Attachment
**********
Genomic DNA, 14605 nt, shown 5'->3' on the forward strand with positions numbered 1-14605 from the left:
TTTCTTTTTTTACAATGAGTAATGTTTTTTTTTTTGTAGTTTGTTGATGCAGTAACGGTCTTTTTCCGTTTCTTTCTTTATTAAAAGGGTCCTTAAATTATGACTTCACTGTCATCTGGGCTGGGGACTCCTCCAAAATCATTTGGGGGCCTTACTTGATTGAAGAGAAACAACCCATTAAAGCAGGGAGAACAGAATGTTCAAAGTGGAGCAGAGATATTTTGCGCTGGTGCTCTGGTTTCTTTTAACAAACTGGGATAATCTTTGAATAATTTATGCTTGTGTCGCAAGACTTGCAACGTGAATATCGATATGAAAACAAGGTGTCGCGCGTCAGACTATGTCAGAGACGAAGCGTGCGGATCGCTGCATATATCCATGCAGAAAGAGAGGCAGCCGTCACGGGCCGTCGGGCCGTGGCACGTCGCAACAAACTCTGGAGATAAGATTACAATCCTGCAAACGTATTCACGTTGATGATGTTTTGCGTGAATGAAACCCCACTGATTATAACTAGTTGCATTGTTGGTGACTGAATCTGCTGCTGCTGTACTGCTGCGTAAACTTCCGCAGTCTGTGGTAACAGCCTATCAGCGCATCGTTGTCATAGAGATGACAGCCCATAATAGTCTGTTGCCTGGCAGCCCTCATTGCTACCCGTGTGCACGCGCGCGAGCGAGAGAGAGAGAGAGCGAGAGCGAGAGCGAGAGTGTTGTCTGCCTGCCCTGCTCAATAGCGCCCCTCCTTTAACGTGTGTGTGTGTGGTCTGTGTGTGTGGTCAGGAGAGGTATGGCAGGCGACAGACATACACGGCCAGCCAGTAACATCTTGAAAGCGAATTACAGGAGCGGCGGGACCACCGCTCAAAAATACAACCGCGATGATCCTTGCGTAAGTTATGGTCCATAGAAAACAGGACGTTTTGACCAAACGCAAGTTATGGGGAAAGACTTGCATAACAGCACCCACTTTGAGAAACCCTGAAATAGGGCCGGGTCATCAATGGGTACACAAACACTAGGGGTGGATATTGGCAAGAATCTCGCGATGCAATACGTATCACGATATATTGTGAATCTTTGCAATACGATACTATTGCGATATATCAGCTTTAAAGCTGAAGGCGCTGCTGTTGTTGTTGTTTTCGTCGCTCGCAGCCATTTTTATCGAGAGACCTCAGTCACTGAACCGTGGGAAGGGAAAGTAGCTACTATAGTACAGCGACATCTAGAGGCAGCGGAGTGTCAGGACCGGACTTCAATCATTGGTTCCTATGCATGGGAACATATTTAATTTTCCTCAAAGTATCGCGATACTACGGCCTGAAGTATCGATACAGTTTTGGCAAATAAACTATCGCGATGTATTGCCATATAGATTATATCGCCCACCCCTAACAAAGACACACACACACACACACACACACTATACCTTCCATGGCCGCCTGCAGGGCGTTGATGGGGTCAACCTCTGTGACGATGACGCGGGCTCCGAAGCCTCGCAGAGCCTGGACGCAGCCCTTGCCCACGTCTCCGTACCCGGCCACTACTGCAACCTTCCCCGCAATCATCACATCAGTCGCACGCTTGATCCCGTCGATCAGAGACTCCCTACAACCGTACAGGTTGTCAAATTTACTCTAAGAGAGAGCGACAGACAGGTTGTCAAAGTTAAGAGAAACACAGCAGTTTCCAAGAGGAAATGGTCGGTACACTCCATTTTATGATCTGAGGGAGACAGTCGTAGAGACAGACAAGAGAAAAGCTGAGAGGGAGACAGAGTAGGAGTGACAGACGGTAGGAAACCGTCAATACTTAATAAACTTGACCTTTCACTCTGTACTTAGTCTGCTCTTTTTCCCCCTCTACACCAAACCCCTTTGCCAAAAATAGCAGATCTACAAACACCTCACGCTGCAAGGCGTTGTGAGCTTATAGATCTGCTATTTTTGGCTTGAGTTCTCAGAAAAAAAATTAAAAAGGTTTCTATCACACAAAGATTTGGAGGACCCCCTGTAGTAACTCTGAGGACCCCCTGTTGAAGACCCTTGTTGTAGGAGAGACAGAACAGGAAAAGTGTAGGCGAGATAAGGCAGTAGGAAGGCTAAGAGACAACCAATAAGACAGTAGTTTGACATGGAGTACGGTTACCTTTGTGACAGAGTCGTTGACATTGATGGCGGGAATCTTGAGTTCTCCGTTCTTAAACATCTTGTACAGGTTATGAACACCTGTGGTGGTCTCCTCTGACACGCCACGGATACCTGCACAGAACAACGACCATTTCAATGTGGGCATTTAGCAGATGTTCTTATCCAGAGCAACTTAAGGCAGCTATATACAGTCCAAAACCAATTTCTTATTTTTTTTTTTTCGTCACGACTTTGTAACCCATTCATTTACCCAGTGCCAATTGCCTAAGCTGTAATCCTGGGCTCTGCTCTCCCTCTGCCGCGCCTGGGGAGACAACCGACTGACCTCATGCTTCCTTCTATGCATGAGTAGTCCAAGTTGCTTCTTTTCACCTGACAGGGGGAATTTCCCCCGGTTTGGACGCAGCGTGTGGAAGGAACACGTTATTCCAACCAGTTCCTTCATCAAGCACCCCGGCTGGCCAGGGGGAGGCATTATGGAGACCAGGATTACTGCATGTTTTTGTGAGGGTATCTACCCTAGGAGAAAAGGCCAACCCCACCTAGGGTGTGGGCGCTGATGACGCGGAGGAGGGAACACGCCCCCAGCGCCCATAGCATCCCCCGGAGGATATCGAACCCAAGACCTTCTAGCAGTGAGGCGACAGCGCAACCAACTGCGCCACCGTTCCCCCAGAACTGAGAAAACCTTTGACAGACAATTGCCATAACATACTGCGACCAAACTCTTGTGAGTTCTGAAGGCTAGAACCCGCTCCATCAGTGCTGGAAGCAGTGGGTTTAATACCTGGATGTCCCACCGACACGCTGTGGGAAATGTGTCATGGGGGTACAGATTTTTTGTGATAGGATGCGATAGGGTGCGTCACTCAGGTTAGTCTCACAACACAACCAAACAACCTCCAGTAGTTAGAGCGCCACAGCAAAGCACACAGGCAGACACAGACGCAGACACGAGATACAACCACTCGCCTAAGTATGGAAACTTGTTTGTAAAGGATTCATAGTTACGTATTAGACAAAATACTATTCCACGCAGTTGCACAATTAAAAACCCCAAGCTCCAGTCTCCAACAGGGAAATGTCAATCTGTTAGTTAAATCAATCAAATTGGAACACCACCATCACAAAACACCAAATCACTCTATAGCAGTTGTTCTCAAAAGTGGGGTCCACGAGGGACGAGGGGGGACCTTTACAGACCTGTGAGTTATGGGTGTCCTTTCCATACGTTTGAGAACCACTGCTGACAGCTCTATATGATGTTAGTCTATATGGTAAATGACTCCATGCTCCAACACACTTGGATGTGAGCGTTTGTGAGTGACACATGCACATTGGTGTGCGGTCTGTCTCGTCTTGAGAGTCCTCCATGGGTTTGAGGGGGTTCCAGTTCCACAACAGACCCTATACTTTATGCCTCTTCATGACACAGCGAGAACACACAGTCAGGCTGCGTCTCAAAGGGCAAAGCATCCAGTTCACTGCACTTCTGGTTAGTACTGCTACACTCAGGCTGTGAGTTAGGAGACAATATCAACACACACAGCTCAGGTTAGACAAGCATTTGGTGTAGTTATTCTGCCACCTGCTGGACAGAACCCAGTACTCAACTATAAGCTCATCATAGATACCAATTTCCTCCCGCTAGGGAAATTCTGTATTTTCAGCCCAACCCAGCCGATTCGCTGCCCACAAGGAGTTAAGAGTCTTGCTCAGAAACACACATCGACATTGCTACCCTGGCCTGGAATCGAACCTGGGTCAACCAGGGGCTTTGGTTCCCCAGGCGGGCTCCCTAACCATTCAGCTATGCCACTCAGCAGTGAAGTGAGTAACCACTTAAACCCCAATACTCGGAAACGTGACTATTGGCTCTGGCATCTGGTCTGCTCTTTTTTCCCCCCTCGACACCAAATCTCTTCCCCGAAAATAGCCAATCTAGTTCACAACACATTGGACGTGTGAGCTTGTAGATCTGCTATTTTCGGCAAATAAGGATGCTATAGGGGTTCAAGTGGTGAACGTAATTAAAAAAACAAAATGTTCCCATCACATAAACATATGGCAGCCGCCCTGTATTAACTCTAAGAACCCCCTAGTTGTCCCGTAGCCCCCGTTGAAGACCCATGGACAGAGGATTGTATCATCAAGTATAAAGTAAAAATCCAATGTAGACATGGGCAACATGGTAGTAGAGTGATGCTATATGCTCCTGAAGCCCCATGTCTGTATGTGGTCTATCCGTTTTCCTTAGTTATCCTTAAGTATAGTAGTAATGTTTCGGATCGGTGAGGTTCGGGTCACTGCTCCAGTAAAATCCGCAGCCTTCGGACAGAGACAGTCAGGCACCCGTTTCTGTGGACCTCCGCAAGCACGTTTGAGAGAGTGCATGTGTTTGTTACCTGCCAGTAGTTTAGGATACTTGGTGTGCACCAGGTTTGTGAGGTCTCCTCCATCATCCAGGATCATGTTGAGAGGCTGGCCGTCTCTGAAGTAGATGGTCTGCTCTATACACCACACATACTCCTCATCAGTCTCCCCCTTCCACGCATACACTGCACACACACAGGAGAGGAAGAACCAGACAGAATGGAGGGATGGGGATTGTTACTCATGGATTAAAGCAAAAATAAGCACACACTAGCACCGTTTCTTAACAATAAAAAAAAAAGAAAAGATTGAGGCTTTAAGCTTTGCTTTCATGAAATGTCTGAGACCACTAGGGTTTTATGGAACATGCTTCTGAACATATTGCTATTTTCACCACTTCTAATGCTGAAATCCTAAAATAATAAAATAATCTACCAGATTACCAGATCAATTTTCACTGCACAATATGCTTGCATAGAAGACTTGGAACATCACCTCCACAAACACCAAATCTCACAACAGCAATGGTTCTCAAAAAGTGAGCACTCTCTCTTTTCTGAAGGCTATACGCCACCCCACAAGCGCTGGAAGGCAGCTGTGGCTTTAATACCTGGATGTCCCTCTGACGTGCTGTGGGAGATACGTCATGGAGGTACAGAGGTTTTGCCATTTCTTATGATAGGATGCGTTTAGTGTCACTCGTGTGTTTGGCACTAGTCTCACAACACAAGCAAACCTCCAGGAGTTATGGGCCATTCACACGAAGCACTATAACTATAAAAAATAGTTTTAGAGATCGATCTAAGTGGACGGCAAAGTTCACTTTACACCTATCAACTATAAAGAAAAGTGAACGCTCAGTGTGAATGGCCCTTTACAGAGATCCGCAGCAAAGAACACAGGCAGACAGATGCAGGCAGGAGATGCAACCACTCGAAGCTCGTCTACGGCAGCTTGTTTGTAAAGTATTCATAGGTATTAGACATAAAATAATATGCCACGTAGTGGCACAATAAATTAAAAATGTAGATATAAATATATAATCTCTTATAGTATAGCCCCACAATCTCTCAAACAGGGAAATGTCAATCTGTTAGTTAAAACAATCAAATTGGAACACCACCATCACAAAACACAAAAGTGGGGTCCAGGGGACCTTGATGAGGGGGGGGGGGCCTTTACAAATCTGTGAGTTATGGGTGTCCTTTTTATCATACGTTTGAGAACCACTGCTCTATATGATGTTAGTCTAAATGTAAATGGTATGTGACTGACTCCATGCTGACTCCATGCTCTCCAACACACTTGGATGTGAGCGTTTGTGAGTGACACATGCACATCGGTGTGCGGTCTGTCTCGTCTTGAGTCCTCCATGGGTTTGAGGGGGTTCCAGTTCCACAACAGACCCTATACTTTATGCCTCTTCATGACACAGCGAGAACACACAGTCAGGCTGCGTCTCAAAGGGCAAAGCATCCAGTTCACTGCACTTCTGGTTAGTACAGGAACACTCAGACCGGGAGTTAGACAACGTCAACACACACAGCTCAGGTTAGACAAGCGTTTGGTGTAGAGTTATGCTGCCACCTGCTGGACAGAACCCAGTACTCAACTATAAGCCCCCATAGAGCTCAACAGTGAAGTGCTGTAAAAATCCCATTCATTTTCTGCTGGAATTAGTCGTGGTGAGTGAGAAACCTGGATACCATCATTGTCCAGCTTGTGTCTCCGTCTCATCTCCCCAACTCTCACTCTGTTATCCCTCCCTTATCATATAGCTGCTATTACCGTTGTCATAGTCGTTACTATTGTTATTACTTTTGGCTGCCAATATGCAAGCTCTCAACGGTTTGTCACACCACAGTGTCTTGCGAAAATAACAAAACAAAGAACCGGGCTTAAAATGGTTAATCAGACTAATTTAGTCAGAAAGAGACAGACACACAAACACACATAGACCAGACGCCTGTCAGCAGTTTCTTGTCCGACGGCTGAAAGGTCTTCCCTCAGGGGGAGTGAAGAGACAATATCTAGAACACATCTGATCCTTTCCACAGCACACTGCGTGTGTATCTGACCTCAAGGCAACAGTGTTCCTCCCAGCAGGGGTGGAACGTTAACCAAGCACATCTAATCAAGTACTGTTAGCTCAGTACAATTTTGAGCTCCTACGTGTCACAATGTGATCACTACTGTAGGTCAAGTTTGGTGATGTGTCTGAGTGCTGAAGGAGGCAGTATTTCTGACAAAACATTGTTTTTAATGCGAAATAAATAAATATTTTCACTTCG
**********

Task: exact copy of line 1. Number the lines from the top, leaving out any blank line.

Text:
Genomic DNA, 14605 nt, shown 5'->3' on the forward strand with positions numbered 1-14605 from the left: